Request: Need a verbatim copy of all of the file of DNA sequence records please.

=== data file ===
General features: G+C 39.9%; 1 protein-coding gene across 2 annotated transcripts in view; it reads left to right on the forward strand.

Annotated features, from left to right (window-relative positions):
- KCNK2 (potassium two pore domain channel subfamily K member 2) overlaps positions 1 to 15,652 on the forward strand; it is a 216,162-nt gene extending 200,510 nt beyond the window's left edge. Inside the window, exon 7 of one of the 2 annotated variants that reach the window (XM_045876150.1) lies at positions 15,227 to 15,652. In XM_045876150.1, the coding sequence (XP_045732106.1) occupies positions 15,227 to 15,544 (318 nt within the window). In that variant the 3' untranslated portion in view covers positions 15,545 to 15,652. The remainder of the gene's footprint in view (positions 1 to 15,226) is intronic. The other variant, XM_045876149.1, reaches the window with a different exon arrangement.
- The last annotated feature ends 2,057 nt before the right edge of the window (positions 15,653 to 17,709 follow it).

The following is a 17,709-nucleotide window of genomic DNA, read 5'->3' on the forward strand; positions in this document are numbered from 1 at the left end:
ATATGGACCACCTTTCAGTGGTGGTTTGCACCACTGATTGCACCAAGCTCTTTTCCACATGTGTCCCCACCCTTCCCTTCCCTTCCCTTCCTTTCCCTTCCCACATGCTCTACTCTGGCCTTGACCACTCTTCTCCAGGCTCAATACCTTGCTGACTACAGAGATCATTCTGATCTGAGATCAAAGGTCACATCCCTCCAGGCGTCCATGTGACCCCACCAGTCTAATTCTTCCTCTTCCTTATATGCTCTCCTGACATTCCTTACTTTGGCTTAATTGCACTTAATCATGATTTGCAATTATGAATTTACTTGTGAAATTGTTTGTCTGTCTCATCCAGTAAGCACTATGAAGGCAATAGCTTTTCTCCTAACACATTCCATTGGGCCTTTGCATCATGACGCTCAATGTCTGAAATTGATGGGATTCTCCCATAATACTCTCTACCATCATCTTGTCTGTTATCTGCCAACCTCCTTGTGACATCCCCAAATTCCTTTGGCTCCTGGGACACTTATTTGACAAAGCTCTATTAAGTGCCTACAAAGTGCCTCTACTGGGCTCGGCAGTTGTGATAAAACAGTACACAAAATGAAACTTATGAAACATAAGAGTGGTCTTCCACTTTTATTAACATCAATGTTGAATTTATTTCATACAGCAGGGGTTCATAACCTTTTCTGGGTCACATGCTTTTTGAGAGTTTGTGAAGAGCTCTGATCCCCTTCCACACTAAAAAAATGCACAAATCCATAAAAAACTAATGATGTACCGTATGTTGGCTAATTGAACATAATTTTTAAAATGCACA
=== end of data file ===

General features: G+C 39.9%; 1 protein-coding gene across 2 annotated transcripts in view; it reads left to right on the forward strand.

Annotated features, from left to right (window-relative positions):
- KCNK2 (potassium two pore domain channel subfamily K member 2) overlaps positions 1 to 15,652 on the forward strand; it is a 216,162-nt gene extending 200,510 nt beyond the window's left edge. Inside the window, exon 7 of one of the 2 annotated variants that reach the window (XM_045876150.1) lies at positions 15,227 to 15,652. In XM_045876150.1, the coding sequence (XP_045732106.1) occupies positions 15,227 to 15,544 (318 nt within the window). In that variant the 3' untranslated portion in view covers positions 15,545 to 15,652. The remainder of the gene's footprint in view (positions 1 to 15,226) is intronic. The other variant, XM_045876149.1, reaches the window with a different exon arrangement.
- The last annotated feature ends 2,057 nt before the right edge of the window (positions 15,653 to 17,709 follow it).

The following is a 17,709-nucleotide window of genomic DNA, read 5'->3' on the forward strand; positions in this document are numbered from 1 at the left end:
ATATGGACCACCTTTCAGTGGTGGTTTGCACCACTGATTGCACCAAGCTCTTTTCCACATGTGTCCCCACCCTTCCCTTCCCTTCCCTTCCTTTCCCTTCCCACATGCTCTACTCTGGCCTTGACCACTCTTCTCCAGGCTCAATACCTTGCTGACTACAGAGATCATTCTGATCTGAGATCAAAGGTCACATCCCTCCAGGCGTCCATGTGACCCCACCAGTCTAATTCTTCCTCTTCCTTATATGCTCTCCTGACATTCCTTACTTTGGCTTAATTGCACTTAATCATGATTTGCAATTATGAATTTACTTGTGAAATTGTTTGTCTGTCTCATCCAGTAAGCACTATGAAGGCAATAGCTTTTCTCCTAACACATTCCATTGGGCCTTTGCATCATGACGCTCAATGTCTGAAATTGATGGGATTCTCCCATAATACTCTCTACCATCATCTTGTCTGTTATCTGCCAACCTCCTTGTGACATCCCCAAATTCCTTTGGCTCCTGGGACACTTATTTGACAAAGCTCTATTAAGTGCCTACAAAGTGCCTCTACTGGGCTCGGCAGTTGTGATAAAACAGTACACAAAATGAAACTTATGAAACATAAGAGTGGTCTTCCACTTTTATTAACATCAATGTTGAATTTATTTCATACAGCAGGGGTTCATAACCTTTTCTGGGTCACATGCTTTTTGAGAGTTTGTGAAGAGCTCTGATCCCCTTCCACACTAAAAAAATGCACAAATCCATAAAAAACTAATGATGTACCGTATGTTGGCTAATTGAACATAATTTTTAAAATGCACA